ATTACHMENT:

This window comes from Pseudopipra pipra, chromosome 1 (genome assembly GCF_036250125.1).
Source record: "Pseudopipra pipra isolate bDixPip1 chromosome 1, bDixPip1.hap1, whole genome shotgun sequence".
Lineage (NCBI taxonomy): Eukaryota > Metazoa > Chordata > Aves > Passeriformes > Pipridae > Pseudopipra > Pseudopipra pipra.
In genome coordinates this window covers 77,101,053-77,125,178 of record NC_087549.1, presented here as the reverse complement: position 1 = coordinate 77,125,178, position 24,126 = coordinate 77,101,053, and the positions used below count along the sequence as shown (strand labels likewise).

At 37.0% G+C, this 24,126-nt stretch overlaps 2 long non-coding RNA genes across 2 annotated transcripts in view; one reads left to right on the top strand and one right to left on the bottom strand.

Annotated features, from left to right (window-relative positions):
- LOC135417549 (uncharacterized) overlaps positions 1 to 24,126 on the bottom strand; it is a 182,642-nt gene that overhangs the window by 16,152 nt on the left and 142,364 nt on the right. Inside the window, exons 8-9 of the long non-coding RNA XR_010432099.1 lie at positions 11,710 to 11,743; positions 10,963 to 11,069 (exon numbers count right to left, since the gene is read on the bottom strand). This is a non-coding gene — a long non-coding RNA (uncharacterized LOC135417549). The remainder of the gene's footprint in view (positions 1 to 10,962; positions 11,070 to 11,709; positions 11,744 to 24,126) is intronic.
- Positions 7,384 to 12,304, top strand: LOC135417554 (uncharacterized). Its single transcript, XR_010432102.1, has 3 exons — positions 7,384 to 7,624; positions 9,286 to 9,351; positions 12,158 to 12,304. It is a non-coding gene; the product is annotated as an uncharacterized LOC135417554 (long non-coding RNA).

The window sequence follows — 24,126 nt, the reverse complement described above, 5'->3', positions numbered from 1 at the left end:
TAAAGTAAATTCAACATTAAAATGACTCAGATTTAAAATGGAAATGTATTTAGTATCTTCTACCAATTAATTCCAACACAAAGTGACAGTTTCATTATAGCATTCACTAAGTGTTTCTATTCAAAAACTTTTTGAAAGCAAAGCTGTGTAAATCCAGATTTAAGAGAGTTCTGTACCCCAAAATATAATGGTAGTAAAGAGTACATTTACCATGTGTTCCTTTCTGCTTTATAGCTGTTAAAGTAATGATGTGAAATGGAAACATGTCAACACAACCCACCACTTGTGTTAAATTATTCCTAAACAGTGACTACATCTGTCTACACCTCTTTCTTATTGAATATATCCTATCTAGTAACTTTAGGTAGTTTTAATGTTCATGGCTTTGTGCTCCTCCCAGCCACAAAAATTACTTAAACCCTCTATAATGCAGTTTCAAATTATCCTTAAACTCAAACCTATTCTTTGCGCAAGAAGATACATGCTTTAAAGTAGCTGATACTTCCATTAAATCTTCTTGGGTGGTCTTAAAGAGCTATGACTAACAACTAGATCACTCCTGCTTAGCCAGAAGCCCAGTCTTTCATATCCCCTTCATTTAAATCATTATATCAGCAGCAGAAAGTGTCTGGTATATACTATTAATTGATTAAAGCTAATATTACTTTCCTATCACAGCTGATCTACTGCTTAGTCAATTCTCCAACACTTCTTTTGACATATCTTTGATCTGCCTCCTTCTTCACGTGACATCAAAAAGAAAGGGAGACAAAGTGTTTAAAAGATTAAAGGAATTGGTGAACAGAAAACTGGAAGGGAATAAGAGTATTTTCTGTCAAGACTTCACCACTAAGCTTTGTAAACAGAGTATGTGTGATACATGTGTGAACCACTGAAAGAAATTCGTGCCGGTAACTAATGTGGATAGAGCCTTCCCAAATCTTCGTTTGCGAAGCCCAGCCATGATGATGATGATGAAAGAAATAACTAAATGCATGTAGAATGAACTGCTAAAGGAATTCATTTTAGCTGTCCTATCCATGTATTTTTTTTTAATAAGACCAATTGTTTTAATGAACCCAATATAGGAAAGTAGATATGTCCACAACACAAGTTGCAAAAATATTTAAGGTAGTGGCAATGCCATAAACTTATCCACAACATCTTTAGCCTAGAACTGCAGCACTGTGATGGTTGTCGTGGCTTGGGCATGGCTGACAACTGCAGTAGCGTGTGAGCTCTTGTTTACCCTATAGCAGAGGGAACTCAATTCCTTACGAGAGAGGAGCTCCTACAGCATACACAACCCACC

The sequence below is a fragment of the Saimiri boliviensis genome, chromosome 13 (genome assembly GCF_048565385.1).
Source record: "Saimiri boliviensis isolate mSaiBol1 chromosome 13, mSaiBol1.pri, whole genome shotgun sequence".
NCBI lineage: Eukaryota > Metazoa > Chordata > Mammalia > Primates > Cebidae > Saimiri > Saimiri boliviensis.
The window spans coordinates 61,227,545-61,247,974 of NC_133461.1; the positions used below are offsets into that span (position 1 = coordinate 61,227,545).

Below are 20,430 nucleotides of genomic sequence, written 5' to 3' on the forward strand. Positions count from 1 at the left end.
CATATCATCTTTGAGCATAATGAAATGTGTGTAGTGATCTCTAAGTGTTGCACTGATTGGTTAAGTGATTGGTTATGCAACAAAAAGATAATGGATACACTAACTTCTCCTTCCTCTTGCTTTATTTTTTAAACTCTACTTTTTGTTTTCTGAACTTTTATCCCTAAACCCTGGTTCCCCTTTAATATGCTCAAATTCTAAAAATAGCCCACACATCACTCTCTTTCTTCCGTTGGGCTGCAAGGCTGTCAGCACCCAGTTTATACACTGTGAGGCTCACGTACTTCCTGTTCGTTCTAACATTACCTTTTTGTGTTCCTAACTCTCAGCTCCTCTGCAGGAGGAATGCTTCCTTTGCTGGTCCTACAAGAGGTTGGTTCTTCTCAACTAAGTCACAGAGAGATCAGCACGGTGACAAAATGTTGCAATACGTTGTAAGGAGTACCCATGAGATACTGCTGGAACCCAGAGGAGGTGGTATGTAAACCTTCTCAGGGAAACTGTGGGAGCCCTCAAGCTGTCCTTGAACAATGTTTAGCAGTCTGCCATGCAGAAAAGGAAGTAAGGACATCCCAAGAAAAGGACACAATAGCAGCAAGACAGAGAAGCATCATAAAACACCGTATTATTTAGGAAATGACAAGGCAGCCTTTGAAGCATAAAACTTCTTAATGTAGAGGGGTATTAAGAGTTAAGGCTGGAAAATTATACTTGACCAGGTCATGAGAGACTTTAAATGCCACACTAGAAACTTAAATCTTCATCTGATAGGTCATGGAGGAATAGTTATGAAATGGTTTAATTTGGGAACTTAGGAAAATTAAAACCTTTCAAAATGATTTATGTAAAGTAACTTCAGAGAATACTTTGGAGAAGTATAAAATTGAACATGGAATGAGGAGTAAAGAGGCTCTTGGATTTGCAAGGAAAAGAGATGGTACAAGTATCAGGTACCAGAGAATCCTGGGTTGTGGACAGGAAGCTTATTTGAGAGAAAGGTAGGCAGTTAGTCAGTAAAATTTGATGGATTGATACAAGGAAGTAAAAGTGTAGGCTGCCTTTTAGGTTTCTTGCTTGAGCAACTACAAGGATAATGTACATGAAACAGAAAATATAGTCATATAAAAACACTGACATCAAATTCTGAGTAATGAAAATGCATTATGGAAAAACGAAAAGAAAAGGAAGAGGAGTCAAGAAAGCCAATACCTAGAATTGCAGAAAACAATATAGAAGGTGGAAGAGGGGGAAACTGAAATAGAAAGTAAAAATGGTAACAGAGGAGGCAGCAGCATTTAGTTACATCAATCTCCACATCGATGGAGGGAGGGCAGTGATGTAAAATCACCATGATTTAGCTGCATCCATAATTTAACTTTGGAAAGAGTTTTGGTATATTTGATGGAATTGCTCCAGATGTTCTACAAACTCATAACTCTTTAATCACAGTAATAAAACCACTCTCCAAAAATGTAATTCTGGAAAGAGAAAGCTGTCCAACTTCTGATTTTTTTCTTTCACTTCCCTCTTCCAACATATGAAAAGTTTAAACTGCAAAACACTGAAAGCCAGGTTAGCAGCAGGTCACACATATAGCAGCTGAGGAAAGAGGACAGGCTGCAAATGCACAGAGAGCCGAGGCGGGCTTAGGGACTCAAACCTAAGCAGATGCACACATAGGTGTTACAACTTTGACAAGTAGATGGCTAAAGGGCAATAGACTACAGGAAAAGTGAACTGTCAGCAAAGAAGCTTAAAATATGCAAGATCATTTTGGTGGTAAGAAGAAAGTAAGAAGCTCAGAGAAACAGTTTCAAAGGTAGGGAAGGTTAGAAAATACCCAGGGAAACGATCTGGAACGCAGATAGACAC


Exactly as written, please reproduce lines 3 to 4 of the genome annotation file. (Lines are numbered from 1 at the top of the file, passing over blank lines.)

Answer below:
Lineage (NCBI taxonomy): Eukaryota > Metazoa > Chordata > Aves > Passeriformes > Pipridae > Pseudopipra > Pseudopipra pipra.
In genome coordinates this window covers 77,101,053-77,125,178 of record NC_087549.1, presented here as the reverse complement: position 1 = coordinate 77,125,178, position 24,126 = coordinate 77,101,053, and the positions used below count along the sequence as shown (strand labels likewise).